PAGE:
A federal jury on Friday cleared a Los Angeles man of drug and gun-related charges, finding against prosecutors in a case involving a controversial tactic used by the Bureau of Alcohol, Tobacco, Firearms and Explosives that lures suspects into plotting a robbery of a fictitious stash house invented by federal agents.
Jurors found Antuan Dunlap, 25, not guilty of drug conspiracy, gun usage and firearm possession charges after deliberating less than a day. The panel deadlocked on a fourth count of robbery. Prosecutors have the option of bringing a new trial against Dunlap on the robbery charge.
The case against Dunlap had previously been thrown out by a U.S. District judge who made the extraordinary ruling that the federal agents' actions in the case amounted to "outrageous government misconduct" when they made up a nonexistent crime opportunity and tempted poor people with the promise of a quick payday.
Dunlap was arrested as part of a "reverse sting" operation the ATF has been using for more than a decade, in which an undercover agent poses as a disgruntled drug courier and proposes robbing a fictional house stashed with piles of pure cocaine.
The 9th Circuit Court of Appeal in December overturned Judge Otis D. Wright II's ruling and revived the case, with the justices writing that they "question the wisdom" of the tactic, but were bound by previous decisions that have repeatedly upheld cases brought by using the sting operation. The appellate court also granted prosecutors' request that the case be assigned to another judge rather than sending it back to Wright, who dismissed the case and scathingly rebuked the ATF practice.
Other judges in different parts of the country, including some on the 9th Circuit and the 7th Circuit in Chicago, have been similarly critical of the stings, finding they disproportionately hurt the impoverished and are an improper use of the federal government's resources.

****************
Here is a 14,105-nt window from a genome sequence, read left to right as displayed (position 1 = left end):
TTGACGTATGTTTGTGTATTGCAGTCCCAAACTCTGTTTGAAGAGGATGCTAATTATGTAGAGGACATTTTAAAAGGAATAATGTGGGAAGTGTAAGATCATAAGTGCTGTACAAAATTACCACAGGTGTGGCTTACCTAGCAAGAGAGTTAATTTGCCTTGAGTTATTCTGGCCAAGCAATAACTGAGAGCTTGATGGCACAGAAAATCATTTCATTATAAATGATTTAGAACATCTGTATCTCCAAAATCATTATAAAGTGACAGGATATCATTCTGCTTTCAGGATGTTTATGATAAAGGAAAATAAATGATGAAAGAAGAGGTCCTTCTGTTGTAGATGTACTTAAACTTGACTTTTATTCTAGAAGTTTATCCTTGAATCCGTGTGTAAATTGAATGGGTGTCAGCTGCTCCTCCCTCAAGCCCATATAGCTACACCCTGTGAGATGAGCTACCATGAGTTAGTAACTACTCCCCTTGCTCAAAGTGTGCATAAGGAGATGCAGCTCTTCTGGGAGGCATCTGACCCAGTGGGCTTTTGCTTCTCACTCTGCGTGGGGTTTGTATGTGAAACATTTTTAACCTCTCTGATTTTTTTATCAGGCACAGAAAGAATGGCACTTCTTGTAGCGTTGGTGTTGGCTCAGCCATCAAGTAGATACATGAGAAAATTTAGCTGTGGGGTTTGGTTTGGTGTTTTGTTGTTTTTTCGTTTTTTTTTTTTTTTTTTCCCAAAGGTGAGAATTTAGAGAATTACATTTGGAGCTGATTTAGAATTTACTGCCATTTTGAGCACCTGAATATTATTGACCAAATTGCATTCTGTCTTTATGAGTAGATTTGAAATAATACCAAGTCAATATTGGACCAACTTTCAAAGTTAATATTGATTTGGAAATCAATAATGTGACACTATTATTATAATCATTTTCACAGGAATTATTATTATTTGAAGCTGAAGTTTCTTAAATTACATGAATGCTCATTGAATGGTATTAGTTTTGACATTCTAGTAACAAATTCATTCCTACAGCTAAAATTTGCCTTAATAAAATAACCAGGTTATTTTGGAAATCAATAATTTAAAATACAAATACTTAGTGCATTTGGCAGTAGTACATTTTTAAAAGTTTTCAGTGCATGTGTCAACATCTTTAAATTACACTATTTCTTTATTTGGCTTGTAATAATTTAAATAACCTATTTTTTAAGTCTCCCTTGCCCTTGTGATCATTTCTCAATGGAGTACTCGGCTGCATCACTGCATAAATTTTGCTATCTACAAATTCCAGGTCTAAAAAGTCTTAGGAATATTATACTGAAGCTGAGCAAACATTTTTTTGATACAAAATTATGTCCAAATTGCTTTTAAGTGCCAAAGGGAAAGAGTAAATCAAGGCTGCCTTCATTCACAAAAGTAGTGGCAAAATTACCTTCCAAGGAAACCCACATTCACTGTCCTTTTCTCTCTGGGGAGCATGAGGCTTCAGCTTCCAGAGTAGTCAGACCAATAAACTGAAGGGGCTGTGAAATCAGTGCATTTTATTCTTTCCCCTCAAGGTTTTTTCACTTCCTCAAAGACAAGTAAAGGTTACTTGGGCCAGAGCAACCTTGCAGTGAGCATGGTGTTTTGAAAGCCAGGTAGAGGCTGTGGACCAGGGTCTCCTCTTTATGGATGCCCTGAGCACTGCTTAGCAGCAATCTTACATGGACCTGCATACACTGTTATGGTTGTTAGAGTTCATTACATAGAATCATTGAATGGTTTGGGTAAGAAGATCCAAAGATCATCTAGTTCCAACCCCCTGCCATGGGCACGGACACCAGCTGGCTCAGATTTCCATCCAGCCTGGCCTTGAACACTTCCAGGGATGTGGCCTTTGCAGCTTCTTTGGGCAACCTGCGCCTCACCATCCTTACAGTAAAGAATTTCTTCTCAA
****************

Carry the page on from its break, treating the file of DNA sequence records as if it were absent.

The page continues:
Friday's verdict, acquitting Dunlap of most counts, is a rare outcome in stash house cases, which has resulted in more than 1,000 convictions across the country. Because of the hefty mandatory minimum sentences triggered by the arbitrary quantity of fake drugs devised by agents, the majority of defendants opt to plead guilty to lesser charges rather than risk lengthy prison terms.
In Los Angeles, where agents have been using the tactic since 2002, about 100 people have been convicted, resulting in sentences up to life in prison.
Dunlap's attorney, Lawrence Jay Litman, said Dunlap had a strong case because he was brought onto the scheme at the last minute by two other men who had been plotting to rob the stash house for two months. The two others, who have pleaded guilty, had initially wanted to recruit another man to join the robbery crew, but that man was out of town, Litman said.
In this week's trial, Dunlap took the stand in his own defense and told jurors he met up with the two men and an undercover agent five days before the robbery was to take place but never agreed to commit the crime, Litman said.
"They were planning the robbery for 62 days, and he was brought in on the last 5 days," Litman said.
Carlos Canino, head of the ATF's field office in Los Angeles, said he respected the jury's decision but believed that the tactic was appropriately applied in the case.
"It's a good tool, it's innovative, and when it's right to use, we'll use it," he said.
Canino, who has personally worked on hundreds of such stash house sting cases, said he was only aware of one or two acquittals in cases resulting from the stings.